Windstorm can result in various damages to a home or business, from blowing down trees to lifting shingles to complete destruction of a building by hurricane or tornado. All windstorm damage to buildings is usually covered under a first party insurance contract, however you should be aware that many modern policies have a “hurricane deductible” which comes into play when the loss meets that policy’s interpretation of a “hurricane”. Some policies use “named storms” as the basis for the much larger hurricane deductible while others use wind speed. Be aware that a hurricane deductible can be many thousands of dollars and is usually a percentage of the coverage on a building. Unless wind speed is the sole determination of the larger deductible, tornado damage to a building is usually covered under normal policy terms. A few policies will provide coverage for protection from damage BEFORE a hurricane, such as boarding up a building or moving a boat to dry land.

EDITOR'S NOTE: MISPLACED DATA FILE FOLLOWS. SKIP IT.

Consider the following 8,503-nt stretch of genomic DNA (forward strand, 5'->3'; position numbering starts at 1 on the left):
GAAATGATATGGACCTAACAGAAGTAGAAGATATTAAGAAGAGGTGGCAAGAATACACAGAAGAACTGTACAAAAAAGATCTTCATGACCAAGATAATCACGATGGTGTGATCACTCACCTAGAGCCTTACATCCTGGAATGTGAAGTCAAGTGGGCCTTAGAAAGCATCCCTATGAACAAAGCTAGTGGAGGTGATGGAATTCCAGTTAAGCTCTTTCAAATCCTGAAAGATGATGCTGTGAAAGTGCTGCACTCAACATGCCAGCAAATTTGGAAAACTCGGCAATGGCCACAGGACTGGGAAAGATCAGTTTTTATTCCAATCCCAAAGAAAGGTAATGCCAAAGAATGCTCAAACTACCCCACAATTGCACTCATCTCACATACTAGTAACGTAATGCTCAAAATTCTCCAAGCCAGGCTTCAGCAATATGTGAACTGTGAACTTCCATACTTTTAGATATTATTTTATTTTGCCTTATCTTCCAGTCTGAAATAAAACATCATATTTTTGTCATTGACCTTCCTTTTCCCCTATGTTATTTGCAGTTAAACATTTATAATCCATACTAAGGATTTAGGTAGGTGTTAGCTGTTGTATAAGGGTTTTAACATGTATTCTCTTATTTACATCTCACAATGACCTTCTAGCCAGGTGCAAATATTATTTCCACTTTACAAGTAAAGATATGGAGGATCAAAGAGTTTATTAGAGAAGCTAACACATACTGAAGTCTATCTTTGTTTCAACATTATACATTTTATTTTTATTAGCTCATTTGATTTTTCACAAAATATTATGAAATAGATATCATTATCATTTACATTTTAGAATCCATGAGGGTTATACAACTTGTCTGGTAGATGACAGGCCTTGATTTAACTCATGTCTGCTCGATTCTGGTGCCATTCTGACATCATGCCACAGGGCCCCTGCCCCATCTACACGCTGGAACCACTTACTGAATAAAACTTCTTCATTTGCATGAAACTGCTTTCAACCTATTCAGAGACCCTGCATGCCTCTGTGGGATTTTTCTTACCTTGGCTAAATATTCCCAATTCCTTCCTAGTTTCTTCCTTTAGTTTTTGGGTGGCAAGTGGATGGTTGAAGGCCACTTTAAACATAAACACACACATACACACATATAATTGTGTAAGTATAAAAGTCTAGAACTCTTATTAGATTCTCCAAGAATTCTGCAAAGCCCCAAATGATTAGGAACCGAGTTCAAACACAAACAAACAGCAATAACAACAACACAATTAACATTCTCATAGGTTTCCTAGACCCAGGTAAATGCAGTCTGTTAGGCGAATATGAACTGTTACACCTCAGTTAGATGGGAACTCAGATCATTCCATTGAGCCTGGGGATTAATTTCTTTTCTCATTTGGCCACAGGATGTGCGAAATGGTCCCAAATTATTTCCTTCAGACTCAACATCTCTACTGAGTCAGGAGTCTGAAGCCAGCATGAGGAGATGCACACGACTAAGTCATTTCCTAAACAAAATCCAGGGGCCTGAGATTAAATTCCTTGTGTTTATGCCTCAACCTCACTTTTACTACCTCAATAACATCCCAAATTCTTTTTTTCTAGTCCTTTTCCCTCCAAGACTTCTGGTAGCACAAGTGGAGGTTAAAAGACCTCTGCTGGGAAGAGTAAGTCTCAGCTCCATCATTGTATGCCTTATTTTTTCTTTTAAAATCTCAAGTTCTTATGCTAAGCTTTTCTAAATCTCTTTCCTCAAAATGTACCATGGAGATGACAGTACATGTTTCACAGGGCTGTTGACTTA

Many clients call with regard to trees falling from wind.  Most policies will pay whatever it costs to remove the trees from covered property, but only a small amount to cut up trees and take them away.  If a tree does not fall onto covered property, it may have no coverage at all.  Damage to trees themselves is not usually covered under homeowner or most business policies.  Under most policies, trees on fences qualify as falling on covered property.

Katonah, NY: A large century old tree finally collapsed onto this barn/studio building and its trunk cut through it like a knife through warm butter

An interesting misconception of some people is that they feel when a neighbor’s tree falls on their property, the neighbor is responsible. This involves legal liability, which would be contingent upon negligence of the neighbor. Negligence has been held to mean the owner of the tree was aware that it was diseased or dead and presented a hazard, or that the tree was obviously in detrimental condition by reasonable inspection. Otherwise, you must depend on your own insurance for any coverage to apply.

Note that water damage from wind and rain in a building does not usually apply to contents unless there first is an opening in roof or walls (caused by wind) that allows the water to enter through that opening.

Lifting and tearing of roof shingles by wind is covered under most policies. However, how much of the roof the insurance company will allow is usually a problem, with some companies only paying for the shingles that are damaged, resulting in a mismatched roof. In this situation, a good public adjuster can be of valuable service.